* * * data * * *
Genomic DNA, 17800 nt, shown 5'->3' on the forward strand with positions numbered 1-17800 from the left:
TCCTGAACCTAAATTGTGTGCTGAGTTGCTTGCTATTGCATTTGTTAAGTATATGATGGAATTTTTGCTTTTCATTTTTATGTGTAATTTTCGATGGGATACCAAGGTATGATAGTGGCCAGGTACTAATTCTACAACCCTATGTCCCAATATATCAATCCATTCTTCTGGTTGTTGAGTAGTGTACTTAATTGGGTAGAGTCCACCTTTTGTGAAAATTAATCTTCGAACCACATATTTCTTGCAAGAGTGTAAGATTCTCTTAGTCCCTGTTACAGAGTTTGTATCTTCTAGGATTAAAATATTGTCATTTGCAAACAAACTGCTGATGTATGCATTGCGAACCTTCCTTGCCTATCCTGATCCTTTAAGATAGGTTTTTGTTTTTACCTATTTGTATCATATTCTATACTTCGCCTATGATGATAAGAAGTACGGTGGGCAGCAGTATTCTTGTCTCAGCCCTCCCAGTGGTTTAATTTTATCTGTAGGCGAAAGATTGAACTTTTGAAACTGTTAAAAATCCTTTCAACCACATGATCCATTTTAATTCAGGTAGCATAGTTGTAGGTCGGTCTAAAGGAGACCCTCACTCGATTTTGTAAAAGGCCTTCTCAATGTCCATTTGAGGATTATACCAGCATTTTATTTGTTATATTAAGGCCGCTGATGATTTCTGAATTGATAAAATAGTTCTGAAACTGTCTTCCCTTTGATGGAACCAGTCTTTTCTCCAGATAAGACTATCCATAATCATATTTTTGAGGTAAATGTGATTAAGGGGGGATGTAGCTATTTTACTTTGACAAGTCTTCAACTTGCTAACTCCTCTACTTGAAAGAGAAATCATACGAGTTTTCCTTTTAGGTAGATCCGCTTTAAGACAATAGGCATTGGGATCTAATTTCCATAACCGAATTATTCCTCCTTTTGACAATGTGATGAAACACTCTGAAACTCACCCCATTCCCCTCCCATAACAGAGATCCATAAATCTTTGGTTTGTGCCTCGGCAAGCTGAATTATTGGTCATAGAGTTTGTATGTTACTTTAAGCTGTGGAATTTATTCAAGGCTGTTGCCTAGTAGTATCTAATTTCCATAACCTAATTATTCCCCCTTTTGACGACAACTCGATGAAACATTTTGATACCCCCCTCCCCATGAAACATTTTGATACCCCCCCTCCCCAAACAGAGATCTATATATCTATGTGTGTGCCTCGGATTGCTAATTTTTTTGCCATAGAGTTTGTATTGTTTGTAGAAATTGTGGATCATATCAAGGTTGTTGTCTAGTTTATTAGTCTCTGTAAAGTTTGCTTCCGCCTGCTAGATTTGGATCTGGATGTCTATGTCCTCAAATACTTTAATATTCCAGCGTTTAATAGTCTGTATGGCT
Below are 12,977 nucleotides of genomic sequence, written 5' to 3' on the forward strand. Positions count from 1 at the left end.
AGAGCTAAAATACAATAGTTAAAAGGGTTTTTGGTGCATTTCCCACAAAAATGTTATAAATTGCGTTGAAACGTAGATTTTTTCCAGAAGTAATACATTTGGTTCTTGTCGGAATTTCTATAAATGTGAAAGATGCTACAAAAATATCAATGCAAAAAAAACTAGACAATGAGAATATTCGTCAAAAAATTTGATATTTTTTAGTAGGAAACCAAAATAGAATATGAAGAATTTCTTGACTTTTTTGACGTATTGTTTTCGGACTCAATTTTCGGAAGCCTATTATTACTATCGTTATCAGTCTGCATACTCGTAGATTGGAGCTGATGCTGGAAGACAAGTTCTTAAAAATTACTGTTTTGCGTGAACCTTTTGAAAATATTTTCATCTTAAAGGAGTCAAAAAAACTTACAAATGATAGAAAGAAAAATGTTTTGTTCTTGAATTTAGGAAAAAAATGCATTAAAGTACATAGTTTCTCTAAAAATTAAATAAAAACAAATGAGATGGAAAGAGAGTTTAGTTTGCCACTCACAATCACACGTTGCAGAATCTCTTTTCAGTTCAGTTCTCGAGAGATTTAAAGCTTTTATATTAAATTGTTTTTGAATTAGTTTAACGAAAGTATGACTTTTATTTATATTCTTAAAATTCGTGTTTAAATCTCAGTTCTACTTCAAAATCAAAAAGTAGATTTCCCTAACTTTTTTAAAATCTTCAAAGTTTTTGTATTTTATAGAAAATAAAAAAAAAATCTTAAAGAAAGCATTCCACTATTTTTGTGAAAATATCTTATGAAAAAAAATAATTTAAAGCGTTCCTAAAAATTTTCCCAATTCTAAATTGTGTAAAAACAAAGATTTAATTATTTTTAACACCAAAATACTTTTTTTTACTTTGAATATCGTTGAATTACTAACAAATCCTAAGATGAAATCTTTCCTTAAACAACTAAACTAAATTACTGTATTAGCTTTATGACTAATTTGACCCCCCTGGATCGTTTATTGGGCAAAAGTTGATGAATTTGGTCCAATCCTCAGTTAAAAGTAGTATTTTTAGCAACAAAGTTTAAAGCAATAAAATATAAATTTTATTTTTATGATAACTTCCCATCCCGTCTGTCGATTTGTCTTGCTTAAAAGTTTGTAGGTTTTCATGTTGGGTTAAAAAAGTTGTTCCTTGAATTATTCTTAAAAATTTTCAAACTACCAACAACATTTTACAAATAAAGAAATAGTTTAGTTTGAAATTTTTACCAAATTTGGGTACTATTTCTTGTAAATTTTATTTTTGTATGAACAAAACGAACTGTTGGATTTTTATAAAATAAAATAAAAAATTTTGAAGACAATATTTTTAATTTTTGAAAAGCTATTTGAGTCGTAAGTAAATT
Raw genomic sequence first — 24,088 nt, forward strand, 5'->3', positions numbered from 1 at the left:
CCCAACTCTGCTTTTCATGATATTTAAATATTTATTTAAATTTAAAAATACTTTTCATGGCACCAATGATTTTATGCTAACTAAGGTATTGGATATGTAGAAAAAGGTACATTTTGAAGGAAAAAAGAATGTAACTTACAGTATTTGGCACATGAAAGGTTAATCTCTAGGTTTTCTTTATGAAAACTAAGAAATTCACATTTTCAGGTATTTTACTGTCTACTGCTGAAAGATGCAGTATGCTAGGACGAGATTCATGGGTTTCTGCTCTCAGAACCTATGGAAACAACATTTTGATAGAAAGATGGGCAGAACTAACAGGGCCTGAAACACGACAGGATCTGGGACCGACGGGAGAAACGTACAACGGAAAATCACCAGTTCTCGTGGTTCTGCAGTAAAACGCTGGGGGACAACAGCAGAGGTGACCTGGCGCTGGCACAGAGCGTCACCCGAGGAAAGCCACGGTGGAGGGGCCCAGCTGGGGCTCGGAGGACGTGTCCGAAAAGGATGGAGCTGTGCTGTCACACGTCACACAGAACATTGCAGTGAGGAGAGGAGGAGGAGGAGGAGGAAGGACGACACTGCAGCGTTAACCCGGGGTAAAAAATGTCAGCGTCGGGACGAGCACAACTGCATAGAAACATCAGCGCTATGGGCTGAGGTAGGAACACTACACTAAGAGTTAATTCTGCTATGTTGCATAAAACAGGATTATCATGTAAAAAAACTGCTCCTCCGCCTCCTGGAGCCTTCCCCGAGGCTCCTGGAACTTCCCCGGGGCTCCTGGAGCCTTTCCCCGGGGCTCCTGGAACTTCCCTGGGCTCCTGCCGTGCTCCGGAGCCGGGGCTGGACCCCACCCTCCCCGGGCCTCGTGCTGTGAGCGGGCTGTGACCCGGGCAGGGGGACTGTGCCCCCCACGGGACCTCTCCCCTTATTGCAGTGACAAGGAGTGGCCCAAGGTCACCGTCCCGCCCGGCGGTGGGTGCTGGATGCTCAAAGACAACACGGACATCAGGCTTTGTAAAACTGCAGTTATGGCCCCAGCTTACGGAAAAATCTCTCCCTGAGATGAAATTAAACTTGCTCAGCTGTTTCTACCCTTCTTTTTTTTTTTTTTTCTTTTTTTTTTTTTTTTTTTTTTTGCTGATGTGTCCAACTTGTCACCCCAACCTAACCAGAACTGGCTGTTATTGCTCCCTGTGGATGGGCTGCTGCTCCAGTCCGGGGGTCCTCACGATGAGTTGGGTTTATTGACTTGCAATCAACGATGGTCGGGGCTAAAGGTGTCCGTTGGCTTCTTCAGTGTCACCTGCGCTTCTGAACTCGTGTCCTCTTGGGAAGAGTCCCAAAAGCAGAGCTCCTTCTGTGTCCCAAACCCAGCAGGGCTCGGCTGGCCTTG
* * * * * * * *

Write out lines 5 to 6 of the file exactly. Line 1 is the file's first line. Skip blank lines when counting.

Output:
Raw genomic sequence first — 24,088 nt, forward strand, 5'->3', positions numbered from 1 at the left:
CCCAACTCTGCTTTTCATGATATTTAAATATTTATTTAAATTTAAAAATACTTTTCATGGCACCAATGATTTTATGCTAACTAAGGTATTGGATATGTAGAAAAAGGTACATTTTGAAGGAAAAAAGAATGTAACTTACAGTATTTGGCACATGAAAGGTTAATCTCTAGGTTTTCTTTATGAAAACTAAGAAATTCACATTTTCAGGTATTTTACTGTCTACTGCTGAAAGATGCAGTATGCTAGGACGAGATTCATGGGTTTCTGCTCTCAGAACCTATGGAAACAACATTTTGATAGAAAGATGGGCAGAACTAACAGGGCCTGAAACACGACAGGATCTGGGACCGACGGGAGAAACGTACAACGGAAAATCACCAGTTCTCGTGGTTCTGCAGTAAAACGCTGGGGGACAACAGCAGAGGTGACCTGGCGCTGGCACAGAGCGTCACCCGAGGAAAGCCACGGTGGAGGGGCCCAGCTGGGGCTCGGAGGACGTGTCCGAAAAGGATGGAGCTGTGCTGTCACACGTCACACAGAACATTGCAGTGAGGAGAGGAGGAGGAGGAGGAGGAAGGACGACACTGCAGCGTTAACCCGGGGTAAAAAATGTCAGCGTCGGGACGAGCACAACTGCATAGAAACATCAGCGCTATGGGCTGAGGTAGGAACACTACACTAAGAGTTAATTCTGCTATGTTGCATAAAACAGGATTATCATGTAAAAAAACTGCTCCTCCGCCTCCTGGAGCCTTCCCCGAGGCTCCTGGAACTTCCCCGGGGCTCCTGGAGCCTTTCCCCGGGGCTCCTGGAACTTCCCTGGGCTCCTGCCGTGCTCCGGAGCCGGGGCTGGACCCCACCCTCCCCGGGCCTCGTGCTGTGAGCGGGCTGTGACCCGGGCAGGGGGACTGTGCCCCCCACGGGACCTCTCCCCTTATTGCAGTGACAAGGAGTGGCCCAAGGTCACCGTCCCGCCCGGCGGTGGGTGCTGGATGCTCAAAGACAACACGGACATCAGGCTTTGTAAAACTGCAGTTATGGCCCCAGCTTACGGAAAAATCTCTCCCTGAGATGAAATTAAACTTGCTCAGCTGTTTCTACCCTTCTTTTTTTTTTTTTTTCTTTTTTTTTTTTTTTTTTTTTTTGCTGATGTGTCCAACTTGTCACCCCAACCTAACCAGAACTGGCTGTTATTGCTCCCTGTGGATGGGCTGCTGCTCCAGTCCGGGGGTCCTCACGATGAGTTGGGTTTATTGACTTGCAATCAACGATGGTCGGGGCTAAAGGTGTCCGTTGGCTTCTTCAGTGTCACCTGCGCTTCTGAACTCGTGTCCTCTTGGGAAGAGTCCCAAAAGCAGAGCTCCTTCTGTGTCCCAAACCCAGCAGGGCTCGGCTGGCCTTG